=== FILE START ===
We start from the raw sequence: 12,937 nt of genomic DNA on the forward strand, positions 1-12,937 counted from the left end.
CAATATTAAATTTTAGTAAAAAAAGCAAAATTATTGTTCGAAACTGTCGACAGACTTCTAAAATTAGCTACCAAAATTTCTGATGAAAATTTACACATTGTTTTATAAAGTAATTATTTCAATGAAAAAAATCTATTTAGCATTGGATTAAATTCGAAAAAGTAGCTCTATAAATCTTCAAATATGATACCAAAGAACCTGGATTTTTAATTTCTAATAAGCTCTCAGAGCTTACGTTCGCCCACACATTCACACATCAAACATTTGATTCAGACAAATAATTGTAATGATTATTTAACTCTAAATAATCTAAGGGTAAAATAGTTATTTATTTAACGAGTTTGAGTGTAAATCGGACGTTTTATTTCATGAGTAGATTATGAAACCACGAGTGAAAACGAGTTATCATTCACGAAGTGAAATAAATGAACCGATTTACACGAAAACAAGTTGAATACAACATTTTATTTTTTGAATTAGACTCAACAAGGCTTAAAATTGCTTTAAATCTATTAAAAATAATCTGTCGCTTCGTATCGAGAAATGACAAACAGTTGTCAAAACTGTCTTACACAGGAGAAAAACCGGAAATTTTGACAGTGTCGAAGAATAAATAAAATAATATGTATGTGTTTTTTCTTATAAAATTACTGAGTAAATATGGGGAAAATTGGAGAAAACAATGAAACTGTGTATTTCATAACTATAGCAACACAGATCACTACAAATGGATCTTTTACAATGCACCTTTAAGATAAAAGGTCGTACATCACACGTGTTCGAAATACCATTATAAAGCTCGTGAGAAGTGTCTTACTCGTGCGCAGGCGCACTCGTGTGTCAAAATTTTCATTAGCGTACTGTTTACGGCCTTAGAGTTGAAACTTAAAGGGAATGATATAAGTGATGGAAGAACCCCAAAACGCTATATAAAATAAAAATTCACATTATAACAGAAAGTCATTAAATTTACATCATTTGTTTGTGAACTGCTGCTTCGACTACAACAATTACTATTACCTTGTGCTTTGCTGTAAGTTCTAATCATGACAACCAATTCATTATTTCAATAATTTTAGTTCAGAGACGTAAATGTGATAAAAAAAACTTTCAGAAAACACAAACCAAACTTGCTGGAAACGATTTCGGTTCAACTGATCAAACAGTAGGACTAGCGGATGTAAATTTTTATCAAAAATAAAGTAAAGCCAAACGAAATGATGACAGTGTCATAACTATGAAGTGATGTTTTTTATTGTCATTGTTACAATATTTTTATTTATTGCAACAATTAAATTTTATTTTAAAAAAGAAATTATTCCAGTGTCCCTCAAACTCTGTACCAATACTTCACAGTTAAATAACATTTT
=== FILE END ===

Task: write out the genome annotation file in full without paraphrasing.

We start from the raw sequence: 12,937 nt of genomic DNA on the forward strand, positions 1-12,937 counted from the left end.
CAATATTAAATTTTAGTAAAAAAAGCAAAATTATTGTTCGAAACTGTCGACAGACTTCTAAAATTAGCTACCAAAATTTCTGATGAAAATTTACACATTGTTTTATAAAGTAATTATTTCAATGAAAAAAATCTATTTAGCATTGGATTAAATTCGAAAAAGTAGCTCTATAAATCTTCAAATATGATACCAAAGAACCTGGATTTTTAATTTCTAATAAGCTCTCAGAGCTTACGTTCGCCCACACATTCACACATCAAACATTTGATTCAGACAAATAATTGTAATGATTATTTAACTCTAAATAATCTAAGGGTAAAATAGTTATTTATTTAACGAGTTTGAGTGTAAATCGGACGTTTTATTTCATGAGTAGATTATGAAACCACGAGTGAAAACGAGTTATCATTCACGAAGTGAAATAAATGAACCGATTTACACGAAAACAAGTTGAATACAACATTTTATTTTTTGAATTAGACTCAACAAGGCTTAAAATTGCTTTAAATCTATTAAAAATAATCTGTCGCTTCGTATCGAGAAATGACAAACAGTTGTCAAAACTGTCTTACACAGGAGAAAAACCGGAAATTTTGACAGTGTCGAAGAATAAATAAAATAATATGTATGTGTTTTTTCTTATAAAATTACTGAGTAAATATGGGGAAAATTGGAGAAAACAATGAAACTGTGTATTTCATAACTATAGCAACACAGATCACTACAAATGGATCTTTTACAATGCACCTTTAAGATAAAAGGTCGTACATCACACGTGTTCGAAATACCATTATAAAGCTCGTGAGAAGTGTCTTACTCGTGCGCAGGCGCACTCGTGTGTCAAAATTTTCATTAGCGTACTGTTTACGGCCTTAGAGTTGAAACTTAAAGGGAATGATATAAGTGATGGAAGAACCCCAAAACGCTATATAAAATAAAAATTCACATTATAACAGAAAGTCATTAAATTTACATCATTTGTTTGTGAACTGCTGCTTCGACTACAACAATTACTATTACCTTGTGCTTTGCTGTAAGTTCTAATCATGACAACCAATTCATTATTTCAATAATTTTAGTTCAGAGACGTAAATGTGATAAAAAAAACTTTCAGAAAACACAAACCAAACTTGCTGGAAACGATTTCGGTTCAACTGATCAAACAGTAGGACTAGCGGATGTAAATTTTTATCAAAAATAAAGTAAAGCCAAACGAAATGATGACAGTGTCATAACTATGAAGTGATGTTTTTTATTGTCATTGTTACAATATTTTTATTTATTGCAACAATTAAATTTTATTTTAAAAAAGAAATTATTCCAGTGTCCCTCAAACTCTGTACCAATACTTCACAGTTAAATAACATTTT